The U.S. National Library of Medicine (NLM), operated by the U.S. federal government, is the world's largest medical research library. The collections of the National Library of Medicine include more than 3.5 million books, journals, technical reports, theses, pamphlets, photographs, manuscripts and audiovisual materials.
The NLM was established in 1836 as the library of the Army Surgeon General's Office. The Armed Forces Institute of Pathology and its Medical Museum were founded in 1862 as the Army Medical Museum. Throughout their history the Army Medical Library and the Army Medical Museum often shared quarters. From 1866 to 1887, they were housed in Ford's Theatre after production there was stopped following the assassination of President Abraham Lincoln.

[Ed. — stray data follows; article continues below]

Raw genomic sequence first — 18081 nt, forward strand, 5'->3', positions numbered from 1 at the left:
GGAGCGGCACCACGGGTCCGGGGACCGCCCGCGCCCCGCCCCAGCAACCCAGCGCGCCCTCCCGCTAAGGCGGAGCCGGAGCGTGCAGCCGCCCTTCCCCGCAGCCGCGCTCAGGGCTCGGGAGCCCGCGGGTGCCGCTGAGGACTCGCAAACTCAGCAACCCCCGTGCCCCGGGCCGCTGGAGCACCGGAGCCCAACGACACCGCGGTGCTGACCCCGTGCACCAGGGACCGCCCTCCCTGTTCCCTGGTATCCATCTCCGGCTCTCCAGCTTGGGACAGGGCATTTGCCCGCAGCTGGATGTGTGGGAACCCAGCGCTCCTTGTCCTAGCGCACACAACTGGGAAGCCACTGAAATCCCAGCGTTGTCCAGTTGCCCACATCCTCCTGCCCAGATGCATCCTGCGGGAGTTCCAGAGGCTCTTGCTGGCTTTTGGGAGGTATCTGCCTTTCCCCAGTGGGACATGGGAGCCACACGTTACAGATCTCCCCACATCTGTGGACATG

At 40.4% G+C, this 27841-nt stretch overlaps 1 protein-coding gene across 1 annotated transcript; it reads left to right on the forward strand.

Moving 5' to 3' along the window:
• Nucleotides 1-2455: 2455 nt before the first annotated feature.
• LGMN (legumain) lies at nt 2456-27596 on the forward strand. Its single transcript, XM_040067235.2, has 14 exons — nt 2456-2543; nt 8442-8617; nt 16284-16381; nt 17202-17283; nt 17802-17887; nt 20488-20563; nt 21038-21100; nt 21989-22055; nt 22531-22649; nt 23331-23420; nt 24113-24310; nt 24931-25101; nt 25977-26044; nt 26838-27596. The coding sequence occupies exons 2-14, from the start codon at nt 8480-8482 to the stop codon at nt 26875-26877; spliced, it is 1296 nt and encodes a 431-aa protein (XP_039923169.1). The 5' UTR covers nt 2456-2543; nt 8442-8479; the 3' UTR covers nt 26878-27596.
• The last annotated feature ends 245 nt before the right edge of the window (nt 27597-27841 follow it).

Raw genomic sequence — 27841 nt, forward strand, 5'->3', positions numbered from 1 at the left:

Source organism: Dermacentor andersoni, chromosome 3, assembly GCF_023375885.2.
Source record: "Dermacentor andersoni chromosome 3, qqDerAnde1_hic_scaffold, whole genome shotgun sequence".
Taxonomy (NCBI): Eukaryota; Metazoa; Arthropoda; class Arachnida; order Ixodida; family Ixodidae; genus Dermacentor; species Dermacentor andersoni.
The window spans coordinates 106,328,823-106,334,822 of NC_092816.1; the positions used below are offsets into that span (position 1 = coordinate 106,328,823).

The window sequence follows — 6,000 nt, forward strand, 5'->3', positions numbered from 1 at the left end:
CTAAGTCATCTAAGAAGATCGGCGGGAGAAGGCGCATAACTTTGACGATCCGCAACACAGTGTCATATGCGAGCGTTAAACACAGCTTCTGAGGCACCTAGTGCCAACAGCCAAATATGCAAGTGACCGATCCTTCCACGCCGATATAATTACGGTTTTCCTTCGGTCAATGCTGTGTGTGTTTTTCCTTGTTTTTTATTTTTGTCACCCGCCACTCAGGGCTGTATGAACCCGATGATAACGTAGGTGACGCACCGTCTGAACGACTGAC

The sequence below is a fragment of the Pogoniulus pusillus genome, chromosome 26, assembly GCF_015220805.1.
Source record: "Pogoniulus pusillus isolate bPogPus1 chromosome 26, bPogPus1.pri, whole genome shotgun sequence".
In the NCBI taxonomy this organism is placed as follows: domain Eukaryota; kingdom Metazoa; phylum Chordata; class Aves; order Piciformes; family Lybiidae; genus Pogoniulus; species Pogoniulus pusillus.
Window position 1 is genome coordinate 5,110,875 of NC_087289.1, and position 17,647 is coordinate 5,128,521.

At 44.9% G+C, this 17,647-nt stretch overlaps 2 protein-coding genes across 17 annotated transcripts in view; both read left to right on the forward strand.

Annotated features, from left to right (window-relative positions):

In 1936, the Library collection was transferred from the control of the Department of Defense to the Public Health Service of the Department of Health, Education and Welfare and renamed the National Library of Medicine. The Library moved to its current quarters in Bethesda, Maryland, on the campus of the National Institutes of Health in 1962.
The National Library of Medicine produces, many databases and indexes including, Index Medicus (1879-2004), MEDLINE (since 1971), MedlinePlus.gov (since 1998), and ClinicalTrials.gov (since 2002).